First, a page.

If you know C and you get properly acquainted with Objective-C, you will realise that Apple succeeded in making people write large C code without hating it or getting into trouble. People say, and I agree, that learning Functional Programming (FP) makes you a better programmer even if you were to go back to non-FP languages. I think the same thing can be said of programming for iOS using Apple provider toolkits. Learning to code iOS application yields much more than solid applications, it also teaches you how to be a better programmer.
I’ve been regularly using Apple SDK for a number of months now, earlier on I only did small proof of concepts (as an Architect sounding out and testing gears before making any recommendations). I’ve used many developer toolkits throughout the years, but Apple’s have been an eye opener for me, once I decided to build a sizeable application with them. I would easily give Apple a top mark for creating and nurturing a development platform, yes they do make breaking changes but they clearly keep the concepts sound and stable throughout.
In the next paragraph I’ll be mostly referring to development environments (IDEs), I’ll skim over documentation because it made no big difference except in the cases of Microsoft Visual Studio and Apple’s Xcode.
I’ve used Eclipse intensively throughout the years, before that I’ve used IBM VisualAge on large projects. Eclipse is good, but I find IntelliJ IDEA to be a much sharper and more productive product than Eclipse in that area. I’ve looked at NetBeans too, for a time its free profiler was a selling point for me but I didn’t end up doing any serious work with it. I’ve used Microsoft development tools since the time that Borland shipped better ones (Borland’s were my favourite at the time), and I still use Visual Studio every now and then. For a time PowerBuilder was the best productive development tool for me and I enjoyed it until I moved on to web applications for good. I’ve had some exposure to IBM Rational software engineering products too, at the time they were often unstable, bloated, so I never got to liking them much. I’ve also used, and continue to use many text editor flavours, Unix ones like VI and Emacs, and various others that I don’t care much to mention. So I’ve seen quite a wide variety of developer tools and mostly didn’t come out too jazzed up about them.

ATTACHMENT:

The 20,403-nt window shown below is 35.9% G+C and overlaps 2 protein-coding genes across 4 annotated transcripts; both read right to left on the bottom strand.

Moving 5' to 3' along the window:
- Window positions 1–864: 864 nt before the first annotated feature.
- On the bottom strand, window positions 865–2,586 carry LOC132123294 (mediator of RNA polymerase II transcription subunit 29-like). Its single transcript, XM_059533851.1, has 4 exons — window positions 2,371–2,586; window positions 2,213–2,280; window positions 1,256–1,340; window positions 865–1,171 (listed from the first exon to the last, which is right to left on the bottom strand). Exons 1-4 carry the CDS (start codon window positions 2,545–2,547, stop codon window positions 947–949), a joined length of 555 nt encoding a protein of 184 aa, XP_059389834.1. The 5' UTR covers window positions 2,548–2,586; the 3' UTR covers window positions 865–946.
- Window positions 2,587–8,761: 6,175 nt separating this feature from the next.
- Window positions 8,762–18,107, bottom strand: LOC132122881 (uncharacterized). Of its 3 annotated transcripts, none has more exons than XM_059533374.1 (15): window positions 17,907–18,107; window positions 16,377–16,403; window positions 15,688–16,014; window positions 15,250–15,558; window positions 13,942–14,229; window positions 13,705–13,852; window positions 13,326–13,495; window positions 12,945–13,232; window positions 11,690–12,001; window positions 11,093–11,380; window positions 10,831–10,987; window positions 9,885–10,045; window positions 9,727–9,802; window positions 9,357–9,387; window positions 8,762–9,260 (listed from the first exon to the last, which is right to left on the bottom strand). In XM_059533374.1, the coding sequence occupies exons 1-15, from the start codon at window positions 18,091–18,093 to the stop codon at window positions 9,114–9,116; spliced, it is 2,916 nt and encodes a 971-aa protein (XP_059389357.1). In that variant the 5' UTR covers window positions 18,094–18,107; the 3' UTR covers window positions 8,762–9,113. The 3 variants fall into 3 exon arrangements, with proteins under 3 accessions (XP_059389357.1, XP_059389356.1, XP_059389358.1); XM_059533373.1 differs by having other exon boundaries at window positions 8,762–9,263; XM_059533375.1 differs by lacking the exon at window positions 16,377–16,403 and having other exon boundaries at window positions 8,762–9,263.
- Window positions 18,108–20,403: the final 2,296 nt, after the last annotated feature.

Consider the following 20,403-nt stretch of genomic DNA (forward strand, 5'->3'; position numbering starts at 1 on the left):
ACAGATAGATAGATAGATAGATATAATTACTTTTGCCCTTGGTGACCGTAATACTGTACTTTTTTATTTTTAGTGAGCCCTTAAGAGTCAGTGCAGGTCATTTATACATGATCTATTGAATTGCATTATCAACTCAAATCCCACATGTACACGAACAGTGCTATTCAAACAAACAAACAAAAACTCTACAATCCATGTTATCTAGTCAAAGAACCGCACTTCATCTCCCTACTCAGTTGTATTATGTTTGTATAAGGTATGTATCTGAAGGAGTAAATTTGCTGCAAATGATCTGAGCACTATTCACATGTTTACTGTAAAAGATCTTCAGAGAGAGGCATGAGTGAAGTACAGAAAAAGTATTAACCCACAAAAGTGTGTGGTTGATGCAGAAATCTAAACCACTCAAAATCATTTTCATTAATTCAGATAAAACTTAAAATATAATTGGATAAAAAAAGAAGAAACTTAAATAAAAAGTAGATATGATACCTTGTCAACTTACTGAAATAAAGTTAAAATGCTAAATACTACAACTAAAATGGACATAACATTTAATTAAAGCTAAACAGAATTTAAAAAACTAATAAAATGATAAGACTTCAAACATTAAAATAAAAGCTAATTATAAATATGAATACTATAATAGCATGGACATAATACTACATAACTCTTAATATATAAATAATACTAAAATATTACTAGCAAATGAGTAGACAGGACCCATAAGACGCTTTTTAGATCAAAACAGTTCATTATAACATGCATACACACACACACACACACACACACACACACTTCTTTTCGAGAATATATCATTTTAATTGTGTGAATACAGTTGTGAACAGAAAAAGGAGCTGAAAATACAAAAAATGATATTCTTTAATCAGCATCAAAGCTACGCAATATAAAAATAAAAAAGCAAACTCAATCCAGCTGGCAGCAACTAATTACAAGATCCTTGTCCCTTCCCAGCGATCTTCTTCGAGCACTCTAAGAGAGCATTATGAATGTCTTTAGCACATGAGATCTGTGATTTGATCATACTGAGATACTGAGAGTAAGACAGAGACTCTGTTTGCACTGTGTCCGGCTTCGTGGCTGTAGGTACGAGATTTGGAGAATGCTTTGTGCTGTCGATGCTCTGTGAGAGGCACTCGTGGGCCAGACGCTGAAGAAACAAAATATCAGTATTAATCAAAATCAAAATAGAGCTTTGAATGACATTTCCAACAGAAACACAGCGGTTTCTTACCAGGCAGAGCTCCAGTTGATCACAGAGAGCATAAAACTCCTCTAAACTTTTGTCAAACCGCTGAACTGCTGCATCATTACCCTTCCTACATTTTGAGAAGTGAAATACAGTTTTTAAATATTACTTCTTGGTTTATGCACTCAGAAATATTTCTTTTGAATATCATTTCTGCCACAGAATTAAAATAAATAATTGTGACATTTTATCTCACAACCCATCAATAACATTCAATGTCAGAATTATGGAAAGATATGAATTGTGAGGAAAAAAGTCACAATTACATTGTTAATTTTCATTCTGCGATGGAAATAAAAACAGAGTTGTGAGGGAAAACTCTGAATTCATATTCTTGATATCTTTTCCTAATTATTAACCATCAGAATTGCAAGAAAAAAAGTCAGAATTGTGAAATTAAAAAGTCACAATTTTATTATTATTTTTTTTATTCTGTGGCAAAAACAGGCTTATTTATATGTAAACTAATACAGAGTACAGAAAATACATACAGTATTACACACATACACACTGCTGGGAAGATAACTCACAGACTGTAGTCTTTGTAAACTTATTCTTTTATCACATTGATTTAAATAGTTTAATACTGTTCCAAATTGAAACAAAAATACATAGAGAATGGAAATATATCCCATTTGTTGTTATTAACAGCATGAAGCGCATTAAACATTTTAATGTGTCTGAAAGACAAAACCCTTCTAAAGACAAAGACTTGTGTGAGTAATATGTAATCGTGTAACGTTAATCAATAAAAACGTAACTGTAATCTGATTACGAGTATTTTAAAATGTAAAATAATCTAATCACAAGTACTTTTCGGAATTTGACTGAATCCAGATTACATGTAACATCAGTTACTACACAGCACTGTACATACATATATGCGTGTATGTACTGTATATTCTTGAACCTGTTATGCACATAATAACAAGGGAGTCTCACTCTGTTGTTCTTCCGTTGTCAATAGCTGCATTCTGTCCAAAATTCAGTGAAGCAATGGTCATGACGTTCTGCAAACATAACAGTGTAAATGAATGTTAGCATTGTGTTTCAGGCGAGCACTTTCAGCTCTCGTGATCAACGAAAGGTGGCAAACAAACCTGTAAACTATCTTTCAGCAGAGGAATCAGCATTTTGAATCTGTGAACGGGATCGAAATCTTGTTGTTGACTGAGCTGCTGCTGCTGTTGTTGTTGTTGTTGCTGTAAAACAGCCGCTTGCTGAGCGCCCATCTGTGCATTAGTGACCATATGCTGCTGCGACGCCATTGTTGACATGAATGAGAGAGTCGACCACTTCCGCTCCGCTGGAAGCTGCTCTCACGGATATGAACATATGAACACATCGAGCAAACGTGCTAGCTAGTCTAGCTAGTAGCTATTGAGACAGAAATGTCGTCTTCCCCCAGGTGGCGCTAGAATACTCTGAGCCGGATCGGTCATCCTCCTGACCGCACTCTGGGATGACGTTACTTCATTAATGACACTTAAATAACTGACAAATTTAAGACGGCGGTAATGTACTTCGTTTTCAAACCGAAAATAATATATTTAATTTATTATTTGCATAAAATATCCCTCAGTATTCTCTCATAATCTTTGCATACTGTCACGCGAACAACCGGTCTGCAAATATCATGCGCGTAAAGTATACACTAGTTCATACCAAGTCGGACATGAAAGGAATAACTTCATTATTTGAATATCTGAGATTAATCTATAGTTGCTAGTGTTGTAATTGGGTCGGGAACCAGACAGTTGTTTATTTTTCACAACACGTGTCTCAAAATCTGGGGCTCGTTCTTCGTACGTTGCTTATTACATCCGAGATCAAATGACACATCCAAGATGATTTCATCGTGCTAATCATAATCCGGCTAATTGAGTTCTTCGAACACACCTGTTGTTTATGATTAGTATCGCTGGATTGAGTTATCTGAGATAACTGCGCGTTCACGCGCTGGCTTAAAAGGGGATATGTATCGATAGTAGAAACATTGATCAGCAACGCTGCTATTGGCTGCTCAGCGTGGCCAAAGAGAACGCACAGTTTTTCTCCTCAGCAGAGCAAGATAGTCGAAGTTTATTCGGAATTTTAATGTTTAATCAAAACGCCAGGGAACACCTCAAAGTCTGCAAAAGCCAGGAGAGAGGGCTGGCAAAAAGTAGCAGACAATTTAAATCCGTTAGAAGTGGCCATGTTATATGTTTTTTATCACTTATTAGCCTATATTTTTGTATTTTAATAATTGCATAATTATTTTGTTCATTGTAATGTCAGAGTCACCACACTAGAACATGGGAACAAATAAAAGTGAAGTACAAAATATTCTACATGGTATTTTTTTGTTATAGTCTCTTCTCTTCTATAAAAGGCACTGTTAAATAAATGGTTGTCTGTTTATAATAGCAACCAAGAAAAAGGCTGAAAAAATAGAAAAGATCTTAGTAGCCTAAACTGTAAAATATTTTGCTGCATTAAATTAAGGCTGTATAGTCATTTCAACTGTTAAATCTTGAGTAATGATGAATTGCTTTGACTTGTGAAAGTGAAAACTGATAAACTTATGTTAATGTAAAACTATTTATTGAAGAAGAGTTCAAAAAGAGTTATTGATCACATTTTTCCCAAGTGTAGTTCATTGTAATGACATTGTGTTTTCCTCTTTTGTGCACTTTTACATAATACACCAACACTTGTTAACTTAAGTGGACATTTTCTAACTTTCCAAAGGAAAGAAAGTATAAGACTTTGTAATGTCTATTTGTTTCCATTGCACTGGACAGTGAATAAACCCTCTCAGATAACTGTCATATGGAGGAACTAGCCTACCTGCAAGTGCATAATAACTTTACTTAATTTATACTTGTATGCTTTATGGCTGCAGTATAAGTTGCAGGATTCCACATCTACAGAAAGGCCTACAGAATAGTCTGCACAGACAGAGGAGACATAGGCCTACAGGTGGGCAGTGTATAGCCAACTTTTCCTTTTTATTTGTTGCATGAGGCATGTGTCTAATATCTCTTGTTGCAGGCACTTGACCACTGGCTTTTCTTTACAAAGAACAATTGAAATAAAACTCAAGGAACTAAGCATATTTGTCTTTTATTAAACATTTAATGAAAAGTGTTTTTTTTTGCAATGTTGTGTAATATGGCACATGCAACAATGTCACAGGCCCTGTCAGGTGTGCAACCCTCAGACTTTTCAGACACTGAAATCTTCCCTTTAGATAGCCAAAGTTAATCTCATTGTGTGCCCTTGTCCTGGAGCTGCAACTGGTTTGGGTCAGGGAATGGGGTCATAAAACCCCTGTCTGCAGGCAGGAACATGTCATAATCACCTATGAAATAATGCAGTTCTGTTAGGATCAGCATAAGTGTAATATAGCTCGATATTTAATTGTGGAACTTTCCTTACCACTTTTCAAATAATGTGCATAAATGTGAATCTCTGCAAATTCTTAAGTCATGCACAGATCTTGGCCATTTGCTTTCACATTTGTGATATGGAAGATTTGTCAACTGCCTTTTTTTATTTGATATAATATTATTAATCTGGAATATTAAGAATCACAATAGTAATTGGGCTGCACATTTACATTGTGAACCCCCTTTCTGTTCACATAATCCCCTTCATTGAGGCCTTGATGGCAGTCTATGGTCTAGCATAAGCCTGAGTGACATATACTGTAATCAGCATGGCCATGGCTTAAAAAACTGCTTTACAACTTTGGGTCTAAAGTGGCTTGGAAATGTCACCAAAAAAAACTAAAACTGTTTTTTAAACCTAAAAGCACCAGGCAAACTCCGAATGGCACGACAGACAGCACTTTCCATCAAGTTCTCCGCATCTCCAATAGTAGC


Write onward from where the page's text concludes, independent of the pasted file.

What all of the above developer toolkits have in common is that they provide you a base upon which you can extend by means on plugins or add-ons. In nearly every case you need to source additional libraries to complete projects, at least that’s been my experience in most cases. However, in my opinion these products fail to teach you best practices in any meaningful way. If you are looking to learn to write fool-proof and performing code, you still have a long trial-and-error learning curve in front of you, the toolkit won’t provide you any guidance.
Apple’s combination of XCode, Cocoa, Objective-C and the documentation, together provide you much more than just an SDK and IDE, they actually teach the developer how to write code properly. As you write applications for Apple platform, you get more acquainted with patterns in a practical and effective way, you learn one behaviour and can become more productive as time goes by.
Microsoft have attempted to do something similar, Microsoft Patterns & Practice web site is where they are trying to complement where Visual Studio is lacking. There is a lot of good examples on how to compose Microsoft tools to produce results, it’s the best source I’ve come across if you only target Microsoft platforms. But I’ve found Microsoft Patterns&Practice to be too heavily biased towards APIs, and those APIs tend to change before you get to master them. So, unless you are immediately applying the techniques that you learn in an active project, preferably very close to the publishing time period of the articles, the learning may not stick and might get dated. I’ve had my fair share of disappointments learning Microsoft development libraries. For example, I’ve been through numerous Microsoft data access technologies and every time I had to learn a totally different approach for no clear reasons.